Victorian police and health officials have left motorcycle riders in the dark over whether helmets are suitable and legal substitutes for face masks.
The move to mandatory face masks in Melbourne City and Mitchell Shire from Thursday (23 July 2020) comes as coronavirus infection rates spiral.
The measures could soon be matched in NSW where there is talk of further restrictions similar to countries around the world that are mandating masks when in public.
Riders confused about the new direction and $200 fine have called for clarification on the measures.
So I contacted the Victorian Police and they simply replied:
The interpretation of Chief Health Officer restrictions is a matter for the Department of Health and Human Services. I recommend you contact DHHS with your questions.
So I did.
First, I checked the Victorian Health Department website which answers some of these questions.
It says that the mask can be either a cloth mask or a one-use surgical mask that covers both the mouth and nose. Click here for more details.
If your pillion is under 18, they do not have to wear a mask.
However, it notes that a scarf or bandana does not offer the same amount of protection as well-fitted face masks:
This is due to the type of fabrics they are made from. Properly constructed cloth masks are made from at least three layers of materials, including a water-resistant outer layer.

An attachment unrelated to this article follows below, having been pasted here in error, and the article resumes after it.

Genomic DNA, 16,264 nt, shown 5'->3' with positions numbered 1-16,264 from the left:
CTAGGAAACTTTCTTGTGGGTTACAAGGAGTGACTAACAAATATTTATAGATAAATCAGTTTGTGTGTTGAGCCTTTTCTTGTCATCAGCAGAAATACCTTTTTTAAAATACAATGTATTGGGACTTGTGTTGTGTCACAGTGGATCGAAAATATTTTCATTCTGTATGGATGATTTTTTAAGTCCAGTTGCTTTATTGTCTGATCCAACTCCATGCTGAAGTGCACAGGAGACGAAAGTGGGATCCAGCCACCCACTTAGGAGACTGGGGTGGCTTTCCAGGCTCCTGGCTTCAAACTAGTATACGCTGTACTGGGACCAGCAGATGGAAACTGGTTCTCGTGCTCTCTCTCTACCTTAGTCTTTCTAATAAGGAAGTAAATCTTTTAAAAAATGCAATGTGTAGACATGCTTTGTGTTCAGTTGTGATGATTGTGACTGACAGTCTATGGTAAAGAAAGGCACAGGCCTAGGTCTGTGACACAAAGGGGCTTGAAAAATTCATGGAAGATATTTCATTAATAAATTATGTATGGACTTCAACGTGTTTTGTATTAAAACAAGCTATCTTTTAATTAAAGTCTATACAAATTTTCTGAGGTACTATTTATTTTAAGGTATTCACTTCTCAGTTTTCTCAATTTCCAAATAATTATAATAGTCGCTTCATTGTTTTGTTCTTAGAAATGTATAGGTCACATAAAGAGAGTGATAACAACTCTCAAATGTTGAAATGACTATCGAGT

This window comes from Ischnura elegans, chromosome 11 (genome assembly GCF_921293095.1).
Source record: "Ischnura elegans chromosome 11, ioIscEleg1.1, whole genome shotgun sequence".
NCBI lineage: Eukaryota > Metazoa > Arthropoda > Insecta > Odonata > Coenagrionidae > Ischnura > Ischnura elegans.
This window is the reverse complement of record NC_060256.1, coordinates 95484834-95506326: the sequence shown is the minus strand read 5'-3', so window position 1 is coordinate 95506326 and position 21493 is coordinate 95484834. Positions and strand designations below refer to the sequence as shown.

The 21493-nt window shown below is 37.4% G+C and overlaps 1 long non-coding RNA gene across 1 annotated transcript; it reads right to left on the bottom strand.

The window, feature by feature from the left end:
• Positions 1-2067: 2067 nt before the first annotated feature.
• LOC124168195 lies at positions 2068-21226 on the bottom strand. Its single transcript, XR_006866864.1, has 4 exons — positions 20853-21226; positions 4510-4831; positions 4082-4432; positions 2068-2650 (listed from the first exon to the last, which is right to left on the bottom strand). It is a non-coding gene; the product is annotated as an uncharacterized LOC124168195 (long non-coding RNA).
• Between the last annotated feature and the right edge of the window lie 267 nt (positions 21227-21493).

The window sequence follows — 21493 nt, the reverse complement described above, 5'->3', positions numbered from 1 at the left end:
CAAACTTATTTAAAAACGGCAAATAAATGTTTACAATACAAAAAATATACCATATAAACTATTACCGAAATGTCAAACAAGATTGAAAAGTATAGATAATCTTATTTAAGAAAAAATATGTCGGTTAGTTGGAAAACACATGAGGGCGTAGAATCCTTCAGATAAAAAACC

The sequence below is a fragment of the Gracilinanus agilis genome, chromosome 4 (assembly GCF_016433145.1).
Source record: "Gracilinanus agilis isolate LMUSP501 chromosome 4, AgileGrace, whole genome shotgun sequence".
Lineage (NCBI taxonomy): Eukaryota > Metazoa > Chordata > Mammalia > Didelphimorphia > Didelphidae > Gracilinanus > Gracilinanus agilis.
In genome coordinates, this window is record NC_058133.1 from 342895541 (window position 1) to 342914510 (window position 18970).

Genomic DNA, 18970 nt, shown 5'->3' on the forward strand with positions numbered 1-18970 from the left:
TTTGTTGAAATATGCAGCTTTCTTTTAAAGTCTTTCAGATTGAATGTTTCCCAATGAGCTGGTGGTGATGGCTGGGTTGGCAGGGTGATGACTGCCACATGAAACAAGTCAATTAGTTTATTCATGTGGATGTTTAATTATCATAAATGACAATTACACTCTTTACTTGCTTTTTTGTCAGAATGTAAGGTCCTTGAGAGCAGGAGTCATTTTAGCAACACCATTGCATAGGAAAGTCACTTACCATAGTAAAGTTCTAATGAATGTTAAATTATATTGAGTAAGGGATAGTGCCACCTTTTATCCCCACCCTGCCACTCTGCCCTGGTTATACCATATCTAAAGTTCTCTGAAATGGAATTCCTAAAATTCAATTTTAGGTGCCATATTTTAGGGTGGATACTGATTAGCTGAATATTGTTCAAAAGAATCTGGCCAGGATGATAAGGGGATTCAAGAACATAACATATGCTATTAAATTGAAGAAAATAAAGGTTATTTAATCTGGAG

So that may rule out most motorcycle face masks.
Whether police would be concerned about judging the thickness of materials is doubtful but it could depend on whether a rider they have pulled over gives them a hard time!
It still doesn’t answer the question about whether a helmet is an approved substitute for a face mask.
The health department is obviously busy trying to sort out the rapid-fire changes, so they hadn’t responded to my calls and emails by the time of publication. I will update if/when they do.
Meanwhile, riders remain in the dark and Australian Motorcycle Council spokesman John Eacott says it’s “madness with everyone offering opinions but no facts.”
He says powered two-wheelers don’t feature in the health department website and points to this section which refers to cars which he says may carry across to PTWs:
DO YOU HAVE TO WEAR A MASK WHILE DRIVING?
If you are driving in a car by yourself or with a member of your household, you do not need to wear a face mask but you should carry one with you for when you exit the vehicle. If you are in a car with other people for work or rideshare purposes then you must wear a mask.
That should mean a helmet is ok, but when you stop you will have to don a mask.
That would make sense and heed UK motorcycle riding surgeon Dr Tommy Lim’s warning to riders about wearing a mask under their helmet.
He told Visordown that riders could blackout if they wear a surgical mask under a full-face or modular motorcycle helmet.
Dr Lim said the material that filtered particles before they entered the lungs could reduce oxygen to riders and potentially cause a blackout:
Surgical masks restrict your breathing. This can be fatal at high speeds when your adrenalin kicks in. Adrenalin will cause your heartbeat to double depending on your speed. This, in effect, will make you breathe faster and these masks will restrict your breathing and give your heart a hard time. Next, your brain will also suffer due to lack of oxygen until you blackout.
I think riders are smart enough to realise they should open their vents and/or visor for more air.
In the end, perhaps you should heed the advice of Premier Daniel Andrews:
The rules are to serve all of us and I will just say that if you have a question in your mind, should I be doing this, the answer almost certainly is no. You should not.
On behalf of all Aussie riders, I wish those riders affected by the lockdown the best of health!